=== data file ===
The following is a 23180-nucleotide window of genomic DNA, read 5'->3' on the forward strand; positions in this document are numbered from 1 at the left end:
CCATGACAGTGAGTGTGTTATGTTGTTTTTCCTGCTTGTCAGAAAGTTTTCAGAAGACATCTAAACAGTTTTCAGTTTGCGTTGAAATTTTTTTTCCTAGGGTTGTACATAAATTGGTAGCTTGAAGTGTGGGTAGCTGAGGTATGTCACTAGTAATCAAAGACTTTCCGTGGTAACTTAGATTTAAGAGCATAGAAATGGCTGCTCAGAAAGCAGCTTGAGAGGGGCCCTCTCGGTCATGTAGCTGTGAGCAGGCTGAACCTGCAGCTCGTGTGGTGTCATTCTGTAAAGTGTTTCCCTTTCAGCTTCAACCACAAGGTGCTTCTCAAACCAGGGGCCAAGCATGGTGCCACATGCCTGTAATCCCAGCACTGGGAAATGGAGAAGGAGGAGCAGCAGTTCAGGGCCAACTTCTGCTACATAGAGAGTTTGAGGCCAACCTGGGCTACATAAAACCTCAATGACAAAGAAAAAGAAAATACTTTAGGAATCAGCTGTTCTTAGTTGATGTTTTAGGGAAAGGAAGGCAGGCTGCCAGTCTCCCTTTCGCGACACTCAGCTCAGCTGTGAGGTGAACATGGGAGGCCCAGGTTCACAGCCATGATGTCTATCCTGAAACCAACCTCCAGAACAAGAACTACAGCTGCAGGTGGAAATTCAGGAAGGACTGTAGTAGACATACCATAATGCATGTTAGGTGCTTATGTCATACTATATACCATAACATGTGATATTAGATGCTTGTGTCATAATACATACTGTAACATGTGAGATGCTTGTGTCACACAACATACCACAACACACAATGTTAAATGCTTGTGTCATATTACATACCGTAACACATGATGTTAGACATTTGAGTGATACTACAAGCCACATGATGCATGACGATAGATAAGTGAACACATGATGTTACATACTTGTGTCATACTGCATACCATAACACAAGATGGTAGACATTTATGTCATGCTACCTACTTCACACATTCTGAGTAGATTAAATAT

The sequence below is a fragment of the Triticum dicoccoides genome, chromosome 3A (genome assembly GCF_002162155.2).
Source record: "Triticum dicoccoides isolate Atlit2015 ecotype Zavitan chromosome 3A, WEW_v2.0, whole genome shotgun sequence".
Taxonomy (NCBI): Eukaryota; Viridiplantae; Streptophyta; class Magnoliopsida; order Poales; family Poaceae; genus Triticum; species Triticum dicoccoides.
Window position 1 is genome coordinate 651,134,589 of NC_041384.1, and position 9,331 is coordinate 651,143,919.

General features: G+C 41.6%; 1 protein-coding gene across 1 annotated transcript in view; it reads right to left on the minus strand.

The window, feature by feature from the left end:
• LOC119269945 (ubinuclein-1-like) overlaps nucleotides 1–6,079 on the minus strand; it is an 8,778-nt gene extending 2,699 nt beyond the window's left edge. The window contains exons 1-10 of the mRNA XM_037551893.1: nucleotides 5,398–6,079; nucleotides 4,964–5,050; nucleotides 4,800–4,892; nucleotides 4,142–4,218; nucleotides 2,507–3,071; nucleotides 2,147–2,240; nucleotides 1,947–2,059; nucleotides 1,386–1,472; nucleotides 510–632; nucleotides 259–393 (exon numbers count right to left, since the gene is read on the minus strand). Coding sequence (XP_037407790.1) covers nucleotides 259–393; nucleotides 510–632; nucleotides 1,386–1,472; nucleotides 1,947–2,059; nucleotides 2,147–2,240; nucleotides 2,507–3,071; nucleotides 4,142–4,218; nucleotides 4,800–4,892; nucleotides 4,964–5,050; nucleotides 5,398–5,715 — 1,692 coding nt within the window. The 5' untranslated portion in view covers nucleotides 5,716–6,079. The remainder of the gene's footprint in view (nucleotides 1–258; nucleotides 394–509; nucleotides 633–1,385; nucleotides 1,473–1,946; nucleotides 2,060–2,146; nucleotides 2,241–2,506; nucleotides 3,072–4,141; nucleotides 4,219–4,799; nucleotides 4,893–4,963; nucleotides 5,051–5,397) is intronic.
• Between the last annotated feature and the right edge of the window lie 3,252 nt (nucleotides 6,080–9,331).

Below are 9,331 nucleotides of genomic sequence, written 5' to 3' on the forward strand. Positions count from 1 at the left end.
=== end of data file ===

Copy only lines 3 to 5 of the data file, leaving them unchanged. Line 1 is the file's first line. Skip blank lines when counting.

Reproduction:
The sequence below is a fragment of the Triticum dicoccoides genome, chromosome 3A (genome assembly GCF_002162155.2).
Source record: "Triticum dicoccoides isolate Atlit2015 ecotype Zavitan chromosome 3A, WEW_v2.0, whole genome shotgun sequence".
Taxonomy (NCBI): Eukaryota; Viridiplantae; Streptophyta; class Magnoliopsida; order Poales; family Poaceae; genus Triticum; species Triticum dicoccoides.